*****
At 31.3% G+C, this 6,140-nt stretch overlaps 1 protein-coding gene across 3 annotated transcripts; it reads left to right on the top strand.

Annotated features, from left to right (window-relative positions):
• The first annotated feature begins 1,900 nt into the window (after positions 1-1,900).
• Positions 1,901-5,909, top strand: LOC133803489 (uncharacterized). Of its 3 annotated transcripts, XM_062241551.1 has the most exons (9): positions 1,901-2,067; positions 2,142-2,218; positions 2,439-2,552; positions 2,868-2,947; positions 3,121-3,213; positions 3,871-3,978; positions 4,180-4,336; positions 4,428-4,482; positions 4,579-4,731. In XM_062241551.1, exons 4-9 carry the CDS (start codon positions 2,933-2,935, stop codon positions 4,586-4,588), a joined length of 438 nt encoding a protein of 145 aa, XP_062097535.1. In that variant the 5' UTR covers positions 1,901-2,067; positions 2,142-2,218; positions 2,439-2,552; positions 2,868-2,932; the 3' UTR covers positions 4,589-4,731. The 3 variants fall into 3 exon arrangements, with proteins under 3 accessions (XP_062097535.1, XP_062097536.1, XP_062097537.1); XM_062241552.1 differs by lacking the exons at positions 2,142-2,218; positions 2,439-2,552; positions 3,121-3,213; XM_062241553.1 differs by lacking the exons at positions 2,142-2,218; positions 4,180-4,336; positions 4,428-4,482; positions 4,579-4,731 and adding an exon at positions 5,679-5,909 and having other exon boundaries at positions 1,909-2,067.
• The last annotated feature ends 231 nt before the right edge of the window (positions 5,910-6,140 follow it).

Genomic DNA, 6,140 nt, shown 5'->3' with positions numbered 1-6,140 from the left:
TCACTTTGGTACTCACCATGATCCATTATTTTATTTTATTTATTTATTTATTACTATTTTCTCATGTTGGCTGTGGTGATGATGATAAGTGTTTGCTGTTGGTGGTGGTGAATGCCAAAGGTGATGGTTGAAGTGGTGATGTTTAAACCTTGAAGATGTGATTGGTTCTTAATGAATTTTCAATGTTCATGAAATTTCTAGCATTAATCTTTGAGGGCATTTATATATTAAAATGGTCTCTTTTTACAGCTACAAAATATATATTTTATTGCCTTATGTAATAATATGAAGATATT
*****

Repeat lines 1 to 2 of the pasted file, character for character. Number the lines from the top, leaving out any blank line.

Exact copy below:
At 31.3% G+C, this 6,140-nt stretch overlaps 1 protein-coding gene across 3 annotated transcripts; it reads left to right on the top strand.

Annotated features, from left to right (window-relative positions):